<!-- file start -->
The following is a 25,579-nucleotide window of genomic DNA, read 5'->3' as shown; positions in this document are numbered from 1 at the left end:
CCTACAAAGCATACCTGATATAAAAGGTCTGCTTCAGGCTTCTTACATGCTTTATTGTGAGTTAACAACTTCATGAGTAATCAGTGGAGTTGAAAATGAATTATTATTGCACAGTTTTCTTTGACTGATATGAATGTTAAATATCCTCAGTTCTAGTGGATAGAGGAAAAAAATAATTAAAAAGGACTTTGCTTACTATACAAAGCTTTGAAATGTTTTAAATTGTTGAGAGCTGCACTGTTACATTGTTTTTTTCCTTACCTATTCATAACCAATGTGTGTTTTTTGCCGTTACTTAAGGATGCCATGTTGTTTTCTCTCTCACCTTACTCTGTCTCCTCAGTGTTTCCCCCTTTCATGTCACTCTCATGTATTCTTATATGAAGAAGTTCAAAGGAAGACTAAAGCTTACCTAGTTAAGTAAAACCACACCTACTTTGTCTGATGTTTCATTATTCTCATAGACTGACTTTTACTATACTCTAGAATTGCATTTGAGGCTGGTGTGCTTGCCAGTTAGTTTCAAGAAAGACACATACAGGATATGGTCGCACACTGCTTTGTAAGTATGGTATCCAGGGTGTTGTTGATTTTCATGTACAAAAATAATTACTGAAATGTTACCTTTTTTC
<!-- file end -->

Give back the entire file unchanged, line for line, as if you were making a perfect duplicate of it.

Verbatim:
The following is a 25,579-nucleotide window of genomic DNA, read 5'->3' as shown; positions in this document are numbered from 1 at the left end:
CCTACAAAGCATACCTGATATAAAAGGTCTGCTTCAGGCTTCTTACATGCTTTATTGTGAGTTAACAACTTCATGAGTAATCAGTGGAGTTGAAAATGAATTATTATTGCACAGTTTTCTTTGACTGATATGAATGTTAAATATCCTCAGTTCTAGTGGATAGAGGAAAAAAATAATTAAAAAGGACTTTGCTTACTATACAAAGCTTTGAAATGTTTTAAATTGTTGAGAGCTGCACTGTTACATTGTTTTTTTCCTTACCTATTCATAACCAATGTGTGTTTTTTGCCGTTACTTAAGGATGCCATGTTGTTTTCTCTCTCACCTTACTCTGTCTCCTCAGTGTTTCCCCCTTTCATGTCACTCTCATGTATTCTTATATGAAGAAGTTCAAAGGAAGACTAAAGCTTACCTAGTTAAGTAAAACCACACCTACTTTGTCTGATGTTTCATTATTCTCATAGACTGACTTTTACTATACTCTAGAATTGCATTTGAGGCTGGTGTGCTTGCCAGTTAGTTTCAAGAAAGACACATACAGGATATGGTCGCACACTGCTTTGTAAGTATGGTATCCAGGGTGTTGTTGATTTTCATGTACAAAAATAATTACTGAAATGTTACCTTTTTTC